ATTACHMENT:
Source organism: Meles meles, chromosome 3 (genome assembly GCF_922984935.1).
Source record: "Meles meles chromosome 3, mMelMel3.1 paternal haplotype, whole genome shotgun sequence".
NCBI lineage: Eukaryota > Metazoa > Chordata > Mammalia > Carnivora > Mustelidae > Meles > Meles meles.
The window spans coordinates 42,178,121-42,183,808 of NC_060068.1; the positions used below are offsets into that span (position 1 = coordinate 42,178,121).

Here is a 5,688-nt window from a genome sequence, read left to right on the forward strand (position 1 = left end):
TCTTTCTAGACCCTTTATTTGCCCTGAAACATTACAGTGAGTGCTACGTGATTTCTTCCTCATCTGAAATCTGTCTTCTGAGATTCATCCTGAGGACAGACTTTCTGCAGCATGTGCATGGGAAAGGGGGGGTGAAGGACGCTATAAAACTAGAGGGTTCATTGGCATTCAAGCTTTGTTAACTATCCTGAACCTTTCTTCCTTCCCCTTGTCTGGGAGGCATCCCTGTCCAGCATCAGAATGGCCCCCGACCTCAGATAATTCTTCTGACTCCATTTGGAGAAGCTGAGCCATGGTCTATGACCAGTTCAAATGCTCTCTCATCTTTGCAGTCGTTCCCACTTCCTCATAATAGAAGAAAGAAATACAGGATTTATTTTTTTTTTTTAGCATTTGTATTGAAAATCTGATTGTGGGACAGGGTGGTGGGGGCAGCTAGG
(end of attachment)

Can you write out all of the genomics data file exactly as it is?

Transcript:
Source organism: Meles meles, chromosome 3 (genome assembly GCF_922984935.1).
Source record: "Meles meles chromosome 3, mMelMel3.1 paternal haplotype, whole genome shotgun sequence".
NCBI lineage: Eukaryota > Metazoa > Chordata > Mammalia > Carnivora > Mustelidae > Meles > Meles meles.
The window spans coordinates 42,178,121-42,183,808 of NC_060068.1; the positions used below are offsets into that span (position 1 = coordinate 42,178,121).

Here is a 5,688-nt window from a genome sequence, read left to right on the forward strand (position 1 = left end):
TCTTTCTAGACCCTTTATTTGCCCTGAAACATTACAGTGAGTGCTACGTGATTTCTTCCTCATCTGAAATCTGTCTTCTGAGATTCATCCTGAGGACAGACTTTCTGCAGCATGTGCATGGGAAAGGGGGGGTGAAGGACGCTATAAAACTAGAGGGTTCATTGGCATTCAAGCTTTGTTAACTATCCTGAACCTTTCTTCCTTCCCCTTGTCTGGGAGGCATCCCTGTCCAGCATCAGAATGGCCCCCGACCTCAGATAATTCTTCTGACTCCATTTGGAGAAGCTGAGCCATGGTCTATGACCAGTTCAAATGCTCTCTCATCTTTGCAGTCGTTCCCACTTCCTCATAATAGAAGAAAGAAATACAGGATTTATTTTTTTTTTTTAGCATTTGTATTGAAAATCTGATTGTGGGACAGGGTGGTGGGGGCAGCTAGG